Well, you'd hardly expect the Mariners' caterers to place fish paste sandwiches, on stale Mother's Pride, before the woman regarded as the First Lady of the Spatula.
Grimsby's avuncular chairman Bill Carr warmly greets the country's best- loved cooking show host and Norwich City's majority shareholders, Delia Smith and her husband Michael. "Hope you like the food," he says. "Our catering manager's very anxious." She reassures him that it looks wonderful.
It's not the first time there's been some fretting in the kitchens of Britain's football clubs at the prospect of Delia's visit, even though once she has set down down her recipe books to egg on Norwich a different character altogether emerges.
Today, she is concerned that her team get back on the boil after an indifferent run. Swathed in huge green and yellow scarf, the princess of the poaching pan is in her favourite alternative guise of committed football fan. Just an ordinary supporter, except that she and Michael loved the heat so much, they just had to get into the kitchen.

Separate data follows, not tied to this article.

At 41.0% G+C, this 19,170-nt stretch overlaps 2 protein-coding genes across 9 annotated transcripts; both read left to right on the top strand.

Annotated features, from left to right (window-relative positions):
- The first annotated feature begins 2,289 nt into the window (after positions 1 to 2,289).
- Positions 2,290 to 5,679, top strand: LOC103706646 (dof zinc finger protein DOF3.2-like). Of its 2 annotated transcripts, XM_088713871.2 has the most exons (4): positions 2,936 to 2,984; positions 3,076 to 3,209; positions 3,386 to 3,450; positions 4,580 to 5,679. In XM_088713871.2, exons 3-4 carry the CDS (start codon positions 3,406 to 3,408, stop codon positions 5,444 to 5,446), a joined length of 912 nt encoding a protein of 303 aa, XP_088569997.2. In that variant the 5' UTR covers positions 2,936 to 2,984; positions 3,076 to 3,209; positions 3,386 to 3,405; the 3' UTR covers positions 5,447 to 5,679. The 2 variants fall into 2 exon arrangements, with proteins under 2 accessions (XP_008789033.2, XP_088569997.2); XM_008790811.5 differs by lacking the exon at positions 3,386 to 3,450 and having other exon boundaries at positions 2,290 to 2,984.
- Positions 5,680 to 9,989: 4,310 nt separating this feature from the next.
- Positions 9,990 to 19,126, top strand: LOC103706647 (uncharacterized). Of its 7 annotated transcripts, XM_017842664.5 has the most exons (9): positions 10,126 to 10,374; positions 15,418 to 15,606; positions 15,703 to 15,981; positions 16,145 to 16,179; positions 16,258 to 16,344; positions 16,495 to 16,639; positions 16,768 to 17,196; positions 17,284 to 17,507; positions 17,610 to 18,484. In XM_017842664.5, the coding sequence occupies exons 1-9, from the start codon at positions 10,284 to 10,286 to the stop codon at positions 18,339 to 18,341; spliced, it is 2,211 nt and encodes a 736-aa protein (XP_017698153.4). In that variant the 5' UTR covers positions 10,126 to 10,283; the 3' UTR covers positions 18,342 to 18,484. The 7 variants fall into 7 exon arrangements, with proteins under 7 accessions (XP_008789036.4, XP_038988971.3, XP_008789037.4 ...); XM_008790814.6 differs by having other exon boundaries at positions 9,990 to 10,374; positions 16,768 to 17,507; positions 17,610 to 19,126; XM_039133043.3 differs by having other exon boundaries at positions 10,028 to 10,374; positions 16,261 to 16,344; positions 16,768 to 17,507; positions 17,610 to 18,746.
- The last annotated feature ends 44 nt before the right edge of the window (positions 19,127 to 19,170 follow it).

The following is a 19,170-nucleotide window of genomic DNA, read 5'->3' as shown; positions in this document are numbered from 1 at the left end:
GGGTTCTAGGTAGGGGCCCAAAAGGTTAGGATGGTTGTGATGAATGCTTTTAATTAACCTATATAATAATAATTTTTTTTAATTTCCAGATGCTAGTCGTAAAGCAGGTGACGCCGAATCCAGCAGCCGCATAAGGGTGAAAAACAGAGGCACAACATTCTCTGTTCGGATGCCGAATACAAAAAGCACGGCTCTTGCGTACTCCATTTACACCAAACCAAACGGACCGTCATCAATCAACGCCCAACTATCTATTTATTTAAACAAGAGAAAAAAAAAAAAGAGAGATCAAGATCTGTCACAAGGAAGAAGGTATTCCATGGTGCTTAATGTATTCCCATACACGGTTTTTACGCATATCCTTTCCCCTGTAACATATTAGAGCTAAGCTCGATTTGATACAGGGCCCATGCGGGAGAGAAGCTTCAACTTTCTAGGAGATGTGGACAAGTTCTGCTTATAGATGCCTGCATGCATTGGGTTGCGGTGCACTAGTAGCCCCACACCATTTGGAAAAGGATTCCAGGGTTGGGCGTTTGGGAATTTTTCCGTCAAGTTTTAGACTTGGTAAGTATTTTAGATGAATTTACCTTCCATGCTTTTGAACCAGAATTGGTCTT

Like Elton, there's only one Delia. You have only truly infiltrated the public psyche when you are known instantly by first name alone, and she can't help but project a certain aura when she enters her hosts' boardroom. Yet, there is no celebrity pretension whatsoever; no suggestion that the almost royal "we" are anything but approachable, as the waitress who wanted a well-thumbed copy of her book on baking cakes signed finds.